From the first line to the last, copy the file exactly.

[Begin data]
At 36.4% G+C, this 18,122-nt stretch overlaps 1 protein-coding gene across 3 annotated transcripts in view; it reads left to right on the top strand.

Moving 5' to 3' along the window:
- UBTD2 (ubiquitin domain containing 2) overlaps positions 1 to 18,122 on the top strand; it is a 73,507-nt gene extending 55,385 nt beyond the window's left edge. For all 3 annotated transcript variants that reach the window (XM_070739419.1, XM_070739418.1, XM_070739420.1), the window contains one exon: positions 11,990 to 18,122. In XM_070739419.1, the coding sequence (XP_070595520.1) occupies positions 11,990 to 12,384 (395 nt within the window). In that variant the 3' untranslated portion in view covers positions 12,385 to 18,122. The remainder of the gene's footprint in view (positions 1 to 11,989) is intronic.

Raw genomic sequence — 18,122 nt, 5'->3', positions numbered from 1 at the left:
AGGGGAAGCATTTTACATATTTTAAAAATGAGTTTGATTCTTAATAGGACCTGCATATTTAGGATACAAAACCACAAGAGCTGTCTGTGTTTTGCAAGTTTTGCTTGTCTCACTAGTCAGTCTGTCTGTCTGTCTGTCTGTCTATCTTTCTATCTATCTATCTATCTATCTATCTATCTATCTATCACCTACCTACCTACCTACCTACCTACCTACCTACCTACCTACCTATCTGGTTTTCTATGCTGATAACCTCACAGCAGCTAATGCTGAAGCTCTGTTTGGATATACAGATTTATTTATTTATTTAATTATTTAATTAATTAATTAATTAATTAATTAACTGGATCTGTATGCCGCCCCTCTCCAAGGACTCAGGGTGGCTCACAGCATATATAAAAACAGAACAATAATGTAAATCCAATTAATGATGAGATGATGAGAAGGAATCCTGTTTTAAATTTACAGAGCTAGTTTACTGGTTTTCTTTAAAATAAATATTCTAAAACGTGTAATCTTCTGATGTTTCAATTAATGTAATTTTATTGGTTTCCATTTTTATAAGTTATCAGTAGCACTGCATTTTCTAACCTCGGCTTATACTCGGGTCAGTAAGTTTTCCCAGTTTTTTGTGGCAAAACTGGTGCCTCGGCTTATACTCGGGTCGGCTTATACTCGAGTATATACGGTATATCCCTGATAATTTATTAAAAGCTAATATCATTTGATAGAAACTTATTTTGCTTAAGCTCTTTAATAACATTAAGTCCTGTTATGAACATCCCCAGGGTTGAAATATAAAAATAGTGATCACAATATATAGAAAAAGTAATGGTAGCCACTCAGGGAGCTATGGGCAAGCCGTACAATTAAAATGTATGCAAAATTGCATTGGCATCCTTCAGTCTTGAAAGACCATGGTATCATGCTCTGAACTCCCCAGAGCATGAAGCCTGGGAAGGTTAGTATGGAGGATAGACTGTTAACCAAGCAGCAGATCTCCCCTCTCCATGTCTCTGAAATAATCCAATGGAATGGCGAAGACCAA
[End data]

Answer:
At 36.4% G+C, this 18,122-nt stretch overlaps 1 protein-coding gene across 3 annotated transcripts in view; it reads left to right on the top strand.

Moving 5' to 3' along the window:
- UBTD2 (ubiquitin domain containing 2) overlaps positions 1 to 18,122 on the top strand; it is a 73,507-nt gene extending 55,385 nt beyond the window's left edge. For all 3 annotated transcript variants that reach the window (XM_070739419.1, XM_070739418.1, XM_070739420.1), the window contains one exon: positions 11,990 to 18,122. In XM_070739419.1, the coding sequence (XP_070595520.1) occupies positions 11,990 to 12,384 (395 nt within the window). In that variant the 3' untranslated portion in view covers positions 12,385 to 18,122. The remainder of the gene's footprint in view (positions 1 to 11,989) is intronic.

Raw genomic sequence — 18,122 nt, 5'->3', positions numbered from 1 at the left:
AGGGGAAGCATTTTACATATTTTAAAAATGAGTTTGATTCTTAATAGGACCTGCATATTTAGGATACAAAACCACAAGAGCTGTCTGTGTTTTGCAAGTTTTGCTTGTCTCACTAGTCAGTCTGTCTGTCTGTCTGTCTGTCTATCTTTCTATCTATCTATCTATCTATCTATCTATCTATCTATCACCTACCTACCTACCTACCTACCTACCTACCTACCTACCTACCTATCTGGTTTTCTATGCTGATAACCTCACAGCAGCTAATGCTGAAGCTCTGTTTGGATATACAGATTTATTTATTTATTTAATTATTTAATTAATTAATTAATTAATTAATTAACTGGATCTGTATGCCGCCCCTCTCCAAGGACTCAGGGTGGCTCACAGCATATATAAAAACAGAACAATAATGTAAATCCAATTAATGATGAGATGATGAGAAGGAATCCTGTTTTAAATTTACAGAGCTAGTTTACTGGTTTTCTTTAAAATAAATATTCTAAAACGTGTAATCTTCTGATGTTTCAATTAATGTAATTTTATTGGTTTCCATTTTTATAAGTTATCAGTAGCACTGCATTTTCTAACCTCGGCTTATACTCGGGTCAGTAAGTTTTCCCAGTTTTTTGTGGCAAAACTGGTGCCTCGGCTTATACTCGGGTCGGCTTATACTCGAGTATATACGGTATATCCCTGATAATTTATTAAAAGCTAATATCATTTGATAGAAACTTATTTTGCTTAAGCTCTTTAATAACATTAAGTCCTGTTATGAACATCCCCAGGGTTGAAATATAAAAATAGTGATCACAATATATAGAAAAAGTAATGGTAGCCACTCAGGGAGCTATGGGCAAGCCGTACAATTAAAATGTATGCAAAATTGCATTGGCATCCTTCAGTCTTGAAAGACCATGGTATCATGCTCTGAACTCCCCAGAGCATGAAGCCTGGGAAGGTTAGTATGGAGGATAGACTGTTAACCAAGCAGCAGATCTCCCCTCTCCATGTCTCTGAAATAATCCAATGGAATGGCGAAGACCAA